Iraq: military kills 42 ISIS fighters in southern Mosul

Money and weapons seized from insurgents during Operation Sweeping Torrent on Sunday

Iraq's counter-terrorism force kills 42 ISIS fighters

Iraq's counter-terrorism force kills 42 ISIS fighters
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At least 40 ISIS fighters were killed by Iraqi security forces in southern Mosul during a major anti-terrorism operation on Sunday.

The operation, Sweeping Torrent, was carried out in Ain Al Jahesh and resulted in the killing of a commander and a media official as well as the seizure of large amounts of money and weapons that belonged to the insurgents.

“The heroic operation resulted in the killing of 42 ISIS fighters, including the so-called governor of the Tigris sector, called Baraa, his deputy Abu Mahmoud and several other significant members,” Iraqi military spokesman Yehya Rasool said on Twitter.

Fierce clashes broke out between counterterrorism forces and the terrorists for two consecutive days, Mr Rasool said.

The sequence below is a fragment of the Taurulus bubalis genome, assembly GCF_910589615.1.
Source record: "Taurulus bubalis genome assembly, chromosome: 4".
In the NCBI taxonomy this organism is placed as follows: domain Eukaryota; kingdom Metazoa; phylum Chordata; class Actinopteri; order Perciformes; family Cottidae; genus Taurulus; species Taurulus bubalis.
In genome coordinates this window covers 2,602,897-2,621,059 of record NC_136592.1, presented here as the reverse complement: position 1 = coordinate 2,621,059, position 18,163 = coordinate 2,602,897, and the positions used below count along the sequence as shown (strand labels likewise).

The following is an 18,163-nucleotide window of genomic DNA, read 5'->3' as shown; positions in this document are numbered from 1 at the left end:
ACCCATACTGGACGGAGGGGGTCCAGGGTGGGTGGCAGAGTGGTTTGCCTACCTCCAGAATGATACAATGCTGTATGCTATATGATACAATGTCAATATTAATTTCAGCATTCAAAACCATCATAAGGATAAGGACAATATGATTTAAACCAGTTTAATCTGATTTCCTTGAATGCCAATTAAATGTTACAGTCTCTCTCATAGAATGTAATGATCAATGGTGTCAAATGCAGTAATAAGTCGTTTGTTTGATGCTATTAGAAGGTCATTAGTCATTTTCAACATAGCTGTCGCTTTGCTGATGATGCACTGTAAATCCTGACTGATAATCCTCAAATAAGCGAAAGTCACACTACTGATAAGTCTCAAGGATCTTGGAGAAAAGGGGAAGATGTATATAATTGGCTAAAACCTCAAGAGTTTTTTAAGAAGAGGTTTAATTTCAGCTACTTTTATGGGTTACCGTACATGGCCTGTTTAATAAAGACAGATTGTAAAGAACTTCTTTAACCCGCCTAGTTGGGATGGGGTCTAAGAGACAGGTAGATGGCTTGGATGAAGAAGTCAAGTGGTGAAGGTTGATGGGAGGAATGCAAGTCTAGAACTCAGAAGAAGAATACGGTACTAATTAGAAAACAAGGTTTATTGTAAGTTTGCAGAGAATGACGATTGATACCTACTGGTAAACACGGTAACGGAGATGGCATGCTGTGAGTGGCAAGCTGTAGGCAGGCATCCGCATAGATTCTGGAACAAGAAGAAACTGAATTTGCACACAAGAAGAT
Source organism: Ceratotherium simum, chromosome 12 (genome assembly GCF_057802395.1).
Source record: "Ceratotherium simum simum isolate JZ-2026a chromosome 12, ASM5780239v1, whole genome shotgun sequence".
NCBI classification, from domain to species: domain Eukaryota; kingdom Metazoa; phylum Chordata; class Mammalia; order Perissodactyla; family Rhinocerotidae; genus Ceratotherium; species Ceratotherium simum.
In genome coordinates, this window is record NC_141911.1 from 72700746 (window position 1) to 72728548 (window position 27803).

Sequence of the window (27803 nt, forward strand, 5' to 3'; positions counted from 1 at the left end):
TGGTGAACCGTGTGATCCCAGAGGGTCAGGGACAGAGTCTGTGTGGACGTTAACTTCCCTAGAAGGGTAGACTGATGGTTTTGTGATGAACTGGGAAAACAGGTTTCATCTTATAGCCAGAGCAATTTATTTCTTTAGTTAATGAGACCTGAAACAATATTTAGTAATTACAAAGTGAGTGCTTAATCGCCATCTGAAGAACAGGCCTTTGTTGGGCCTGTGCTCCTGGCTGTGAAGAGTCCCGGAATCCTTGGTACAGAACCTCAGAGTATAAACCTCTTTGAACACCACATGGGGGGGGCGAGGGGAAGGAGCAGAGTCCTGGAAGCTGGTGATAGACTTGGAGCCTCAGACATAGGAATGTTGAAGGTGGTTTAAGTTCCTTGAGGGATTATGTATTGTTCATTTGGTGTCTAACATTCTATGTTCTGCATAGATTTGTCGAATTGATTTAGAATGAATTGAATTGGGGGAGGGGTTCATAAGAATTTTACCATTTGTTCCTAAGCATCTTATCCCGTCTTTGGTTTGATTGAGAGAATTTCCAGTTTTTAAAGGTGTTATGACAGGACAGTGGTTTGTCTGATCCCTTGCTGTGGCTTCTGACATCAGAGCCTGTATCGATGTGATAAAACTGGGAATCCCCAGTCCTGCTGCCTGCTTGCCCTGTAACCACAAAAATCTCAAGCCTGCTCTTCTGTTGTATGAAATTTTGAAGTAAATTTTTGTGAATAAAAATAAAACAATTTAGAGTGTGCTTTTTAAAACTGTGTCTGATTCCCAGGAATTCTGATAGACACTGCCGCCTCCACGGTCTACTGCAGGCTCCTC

“Security forces managed to strike the insurgents to retreat and return to the tunnels and caves in which they were hiding,” he said.

The anti-ISIS coalition and Iraqi air forces conducted the strikes.

Last week Iraqi Prime Minister Mustafa Al Kadhimi hailed the three-year victory over the insurgents in Iraq.

Mr Al Kadhimi said it “was achieved by the sacrifice of Iraqi blood” and warned against attempts to threaten the country’s stability.

Sporadic attacks continue across the country and are blamed on ISIS sleeper cells. Mosul and other northern areas have been targeted.

Much of Mosul was destroyed during the nine-month assault to liberate it from ISIS, particularly the Old City, where the militants blew up the historic Great Mosque of Al Nuri and its famous leaning Al Hadba minaret as Iraqi forces advanced.

The group's reign of terror in northern and western Iraq began in June 2014 with the capture of the northern city of Mosul, which was also the last Iraqi city to be retaken from ISIS in July 2017 by Iraqi forces backed by a US-led coalition.

Since then ISIS remnants have been squeezed into a shrinking pocket of desert straddling the frontier between Iraq and Syria.